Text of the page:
Projector System Principles and Practices

Lamp-free projectors are now main stream with brightness up to 6500 lumens and in the long run they will provide a reduced operating cost in terms of lamp replacement and labor as well as power consumption.

Integration of VRV / VRF Air- Conditioning Systems and Home Automation / BMS Controllers

VRV and VRF Air-Conditioning systems are more sophisticated in their control systems incorporating built-in communication, unlike the traditional Central and Split AirConditioning systems that typically incorporate only a basic form of on/off control logic.

Zigbee and the "Really Smart" Home

The Real Smart Home consists of sentrollers - sensors, controllers and actuators like motion sensors, temperature sensors, smoke detectors, humidity sensors, leakage detectors, light sensors, etc., are all connected to the internet. Cloud based apps receive this data and compares it with expected or desired values, and then transmits a signal to the home actuators which control the various systems.

The Next Great Thing: Chasing Innovative Products is a Long, Hard Trek

The boss' challenge is to figure out which are the good ideas and which are great ideas. But the real innovator? It's the customer … he/she/they determine what idea is insanely great and which is…

Mini-EMS System Offers Mega-Savings

Monitoring and programming thermostats in a home can be tedious, in a modern commercial building it's time consuming, and at multiple commercial location the task is nearly daunting.

Monetization of Connected Homes

The purpose of this study is to increase our understanding of new market entrants; rising consumer demand and willingness to pay; potential areas for growth; and select business models used by the industry to optimize revenue.

Guide to Home Automation

Like a remote control, Home Automation can give you the power to control your security system, door locks, lighting and temperature at any time, from anywhere!

Some Home Automation Systems Are Rife with Holes, Security Experts Say

A variety of network-controlled home automation devices lack basic security controls, making it possible for attackers to access their sensitive functions, often from the Internet, according to researchers from security firm Trustwave. Some of these devices are used to control door locks, surveillance cameras, alarm systems, lights and other sensitive systems. The Trustwave researchers plan to discuss vulnerabilities they discovered in several such products during a presentation Thursday at the Black Hat USA security conference in Las Vegas. One product analyzed by the Trustwave researchers is called the Insteon Hub and is a network-enabled device that can control light bulbs, wall switches, outlets, thermostats, wireless Internet Protocol (IP) cameras and more. "When you first set up the Insteon Hub, you're asked to set up port forwarding from the Internet to the device, so basically you're opening up access to it to anybody from the Internet," said David Bryan, a Trustwave researcher who reviewed the device after buying one to use in his house. The Insteon Hub can be controlled from a smartphone application that sends commands to it over the local network or the Internet, he said. When inspecting the traffic coming from his phone over the Internet and into the Insteon Hub, Bryan discovered that no authentication and no encryption was being used. Furthermore, there was no option to enable authentication for the Web service running on the Insteon Hub that receives commands, he said. "This meant that anybody could have turned off my lights, turned on and off my thermostat, changed settings or [done] all sorts of things that I would expect to require some sort of authorization," Bryan said. Attackers could use Google or the SHODAN search engine, or could perform port scans, to locate Insteon Hub devices connected to the Internet, Bryan said. Insteon, the company in Irvine, California, that manufactures the device, was notified of the issue in December, according to the researcher. A new version of the product that uses basic authentication for the Web service was released in March, he said.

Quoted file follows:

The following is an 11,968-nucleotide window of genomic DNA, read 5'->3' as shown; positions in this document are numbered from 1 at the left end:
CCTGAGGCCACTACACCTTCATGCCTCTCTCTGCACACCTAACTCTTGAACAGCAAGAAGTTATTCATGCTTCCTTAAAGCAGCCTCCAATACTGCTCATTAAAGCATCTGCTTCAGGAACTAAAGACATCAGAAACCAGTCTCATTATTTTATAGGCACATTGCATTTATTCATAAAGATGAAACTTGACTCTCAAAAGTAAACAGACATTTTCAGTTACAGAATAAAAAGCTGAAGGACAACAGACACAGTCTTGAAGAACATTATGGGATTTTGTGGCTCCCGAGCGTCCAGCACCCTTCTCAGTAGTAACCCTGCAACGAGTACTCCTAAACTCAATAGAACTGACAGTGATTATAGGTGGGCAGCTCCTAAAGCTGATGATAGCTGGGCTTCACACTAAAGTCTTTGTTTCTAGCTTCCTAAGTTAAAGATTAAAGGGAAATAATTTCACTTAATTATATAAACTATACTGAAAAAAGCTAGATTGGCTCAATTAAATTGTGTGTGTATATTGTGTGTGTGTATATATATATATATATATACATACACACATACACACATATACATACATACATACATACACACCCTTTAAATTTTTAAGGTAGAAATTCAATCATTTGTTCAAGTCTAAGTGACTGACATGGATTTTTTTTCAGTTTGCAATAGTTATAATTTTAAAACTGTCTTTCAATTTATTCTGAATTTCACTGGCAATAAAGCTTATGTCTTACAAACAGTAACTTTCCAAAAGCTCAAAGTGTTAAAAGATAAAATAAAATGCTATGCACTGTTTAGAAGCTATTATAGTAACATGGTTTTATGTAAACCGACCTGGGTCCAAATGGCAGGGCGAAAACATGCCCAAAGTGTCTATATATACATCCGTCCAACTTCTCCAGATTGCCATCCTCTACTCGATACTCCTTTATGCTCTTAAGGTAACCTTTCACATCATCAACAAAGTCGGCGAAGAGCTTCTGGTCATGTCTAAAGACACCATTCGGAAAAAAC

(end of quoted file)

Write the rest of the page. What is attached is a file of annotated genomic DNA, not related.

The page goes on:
3D TV autopsy: Did it finally die, or was it never alive to begin with?

If you were shopping for a TV three years ago, you were probably bombarded with all kinds of talk about how cool 3D was and how it was the “next big thing” in TV viewing. Movies and sports would never be the same again, with characters and players popping out of screens and into your living room as if they were right in front of you. It’s now 2013, and 3D is but a footnote that barely measures up to smart TV features and the looming 4K Ultra HD resolution TVs. It all begs the question: Why didn’t 3D ever take off the way it was expected to? There is no single answer to that question, but a variety of factors may have led to 3D’s seeming irrelevance. During CES 2010, 3D was all the rage on the show floor, and it seemed like an ideal situation for manufacturers and consumers, alike. It was relatively easy for TV makers to incorporate into flat-panel LCDs and plasmas, and it wasn’t going to cost consumers a premium to get the extra dimension onscreen. This may have looked like a perfect storm, but once you got past the action, it was all smoke and mirrors. The introduction of 3D TVs around 2010 came smack dab in the middle of the fallout from the financial crisis, and TV sales were already flattening before the first 3D flat-panels could hit retail. With only a slight bump up in price and the promise of a flurry of 3D content, manufacturers thought this was the ticket to spurring more growth and churning dollars out of your wallet. Read Full Article: